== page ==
Prolific Hip Hop Producer Chucky Thompson Dies at 53: 'The World Has Lost a Titan'
Chucky Thompson, the hip hop and R&B record producer best known for his work as a part of Bad Boy Records' "Hitmen" production team, has died. He was 53.
"It is with a very heavy heart that I can confirm the passing of Chucky Thompson," his publicist, Tamar Juda, said in a statement provided to PEOPLE on Monday.
"To anyone in his orbit, you know how generous he was with his energy, creativity and love," the statement read. "Both the music industry, and the world has lost a titan."
Thompson's protégé, Young Guru, also confirmed the death on his Instagram, writing, "There is nothing I can write that will take away this pain. I have to say RIP to my mentor, my big brother, the man who changed my life forever."
"You were the kindest person the world has ever seen. You were the most gifted musician I have ever been around. You treated me like family from day one," he wrote in a tribute to Thompson. "You made a point to the labels that I had to fly to New York with you on every session. You put me in rooms with Biggie. I will forever be in your debt and I will forever be your little brother. This one hurts so bad I can't even explain it. RIP @chucklife365 there will never be another you!!!!"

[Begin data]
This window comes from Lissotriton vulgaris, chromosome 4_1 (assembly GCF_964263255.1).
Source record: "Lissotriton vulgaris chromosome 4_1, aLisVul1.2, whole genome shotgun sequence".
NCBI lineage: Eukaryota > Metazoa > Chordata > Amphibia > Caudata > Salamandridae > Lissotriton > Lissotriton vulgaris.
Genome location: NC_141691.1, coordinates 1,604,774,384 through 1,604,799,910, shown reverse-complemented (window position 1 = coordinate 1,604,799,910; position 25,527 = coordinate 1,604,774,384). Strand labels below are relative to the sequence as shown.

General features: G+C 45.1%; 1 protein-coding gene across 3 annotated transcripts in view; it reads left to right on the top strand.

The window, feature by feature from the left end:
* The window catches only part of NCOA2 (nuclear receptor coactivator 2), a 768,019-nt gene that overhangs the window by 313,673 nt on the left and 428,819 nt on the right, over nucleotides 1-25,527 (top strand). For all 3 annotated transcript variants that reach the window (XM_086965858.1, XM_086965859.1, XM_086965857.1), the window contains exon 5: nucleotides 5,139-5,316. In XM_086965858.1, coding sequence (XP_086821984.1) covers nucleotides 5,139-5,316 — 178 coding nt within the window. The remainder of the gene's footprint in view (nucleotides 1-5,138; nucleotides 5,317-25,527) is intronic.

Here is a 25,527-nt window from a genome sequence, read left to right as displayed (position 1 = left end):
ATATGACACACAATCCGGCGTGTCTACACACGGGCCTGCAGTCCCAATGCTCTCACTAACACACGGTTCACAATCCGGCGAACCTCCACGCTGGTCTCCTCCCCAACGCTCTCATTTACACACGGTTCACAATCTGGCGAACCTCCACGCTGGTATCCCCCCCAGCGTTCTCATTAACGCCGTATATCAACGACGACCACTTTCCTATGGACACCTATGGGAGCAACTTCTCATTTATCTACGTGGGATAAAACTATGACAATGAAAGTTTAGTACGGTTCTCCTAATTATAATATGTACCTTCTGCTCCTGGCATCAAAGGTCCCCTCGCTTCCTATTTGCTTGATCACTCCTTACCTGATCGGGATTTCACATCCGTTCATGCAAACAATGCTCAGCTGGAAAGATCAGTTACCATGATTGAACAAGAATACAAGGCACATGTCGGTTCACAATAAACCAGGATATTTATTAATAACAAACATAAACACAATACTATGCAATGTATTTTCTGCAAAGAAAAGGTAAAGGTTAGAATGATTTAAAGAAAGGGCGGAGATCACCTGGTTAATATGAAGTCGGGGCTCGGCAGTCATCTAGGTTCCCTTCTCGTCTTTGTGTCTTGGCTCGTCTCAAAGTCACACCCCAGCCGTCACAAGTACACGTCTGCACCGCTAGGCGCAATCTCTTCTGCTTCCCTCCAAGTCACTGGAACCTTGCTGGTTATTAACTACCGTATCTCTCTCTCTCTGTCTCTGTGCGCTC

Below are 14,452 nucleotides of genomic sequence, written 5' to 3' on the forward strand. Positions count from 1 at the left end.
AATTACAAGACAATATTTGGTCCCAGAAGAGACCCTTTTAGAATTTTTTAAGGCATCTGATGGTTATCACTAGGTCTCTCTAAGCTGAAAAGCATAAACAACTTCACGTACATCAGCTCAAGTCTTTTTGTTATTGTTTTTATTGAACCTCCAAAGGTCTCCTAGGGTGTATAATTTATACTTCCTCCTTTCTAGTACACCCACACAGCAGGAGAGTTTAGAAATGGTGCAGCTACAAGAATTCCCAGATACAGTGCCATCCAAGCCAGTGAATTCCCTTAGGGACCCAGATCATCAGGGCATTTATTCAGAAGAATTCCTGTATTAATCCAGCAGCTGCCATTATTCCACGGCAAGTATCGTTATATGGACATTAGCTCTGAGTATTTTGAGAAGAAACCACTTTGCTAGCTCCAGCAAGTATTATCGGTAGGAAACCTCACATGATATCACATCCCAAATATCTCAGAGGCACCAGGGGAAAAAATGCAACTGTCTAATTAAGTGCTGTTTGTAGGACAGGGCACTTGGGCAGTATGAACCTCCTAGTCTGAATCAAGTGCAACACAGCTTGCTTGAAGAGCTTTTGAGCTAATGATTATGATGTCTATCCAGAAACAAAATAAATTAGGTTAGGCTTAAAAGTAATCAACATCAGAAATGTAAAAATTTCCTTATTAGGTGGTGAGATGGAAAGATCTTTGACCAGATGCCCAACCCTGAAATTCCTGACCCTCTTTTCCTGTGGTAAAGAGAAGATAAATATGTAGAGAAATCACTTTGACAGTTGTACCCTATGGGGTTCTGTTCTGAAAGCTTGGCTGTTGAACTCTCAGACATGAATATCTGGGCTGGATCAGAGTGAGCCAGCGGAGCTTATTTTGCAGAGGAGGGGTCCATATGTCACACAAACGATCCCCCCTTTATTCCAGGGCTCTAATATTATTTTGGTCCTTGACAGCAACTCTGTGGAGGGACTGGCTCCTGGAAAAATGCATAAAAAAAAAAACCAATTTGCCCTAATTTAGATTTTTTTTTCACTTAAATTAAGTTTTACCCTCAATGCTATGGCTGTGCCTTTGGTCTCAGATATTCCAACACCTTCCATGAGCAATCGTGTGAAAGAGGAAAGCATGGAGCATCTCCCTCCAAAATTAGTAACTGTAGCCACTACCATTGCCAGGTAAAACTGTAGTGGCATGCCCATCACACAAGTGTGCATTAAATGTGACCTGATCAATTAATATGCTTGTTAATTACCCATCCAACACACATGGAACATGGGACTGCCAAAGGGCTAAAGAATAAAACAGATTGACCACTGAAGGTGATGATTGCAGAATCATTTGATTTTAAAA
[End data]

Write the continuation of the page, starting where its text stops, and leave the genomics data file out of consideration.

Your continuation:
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Born Carl E. Thompson, the producer was an original member of Sean "Diddy" Combs' in-house production team at Bad Boy Records.
Thompson first connected with Combs in the early 1990s when a friend introduced him to a cousin who was working with the rapper. At the time, Combs had been fired from Uptown Records and was looking to start his own label.
"I ended up sending music to Puff right around the time he got fired from Uptown," he recalled in a 2011 interview with You Know I Got Soul. "We sent a CD to Puff; he heard the music and immediately got in touch with me. That's how that got started. So that was my in, and that's how it got started."
Originally a musician from Washington, D.C., Thompson's ability to play different instruments allowed him to effortlessly collaborate with others — including fellow producers Easy Mo Bee and Rashad Smith.
Thompson's first project with Bad Boy Records' production team, Mary J. Blige's 1994 album My Life, ultimately earned him his first Grammy nomination.
The year 1994 also saw the release of The Notorious B.I.G.'s debut LP Ready to Die, another album Thompson produced alongside the Hitmen team.
Under Bad Boy Records, Thompson went on to work his magic on hits like Total's "No One Else" and Faith Evans' "You Used to Love Me."
During his career, he also produced songs hits for Usher, TLC, Busta Rhymes, Nas, Ice Cube, New Edition and Juvenile.
One of his recent tracks? A remix of Real Housewives of Potomac star Candiace Dillard Bassett's song, "I See You."
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In the wake of his death, many artists and producers from the music scene have taken to social media to pay tribute.
"Damn! 💔💔 🕊🕊 Big brother Moe!" Deric "D-Dot" Angelettie, fellow Hitmen team member, wrote on his Instagram. "Sad beyond words. And that smile. Ughhh!! Your heart was bigger than life. Rest well my friend."
"I studied this man and i was eventually blessed to work with this man! A hometown hero and a legend to all who really do this!" R&B singer Tank shared. "I thank God for your time here and pray to have your kind of impact on the universe 💙."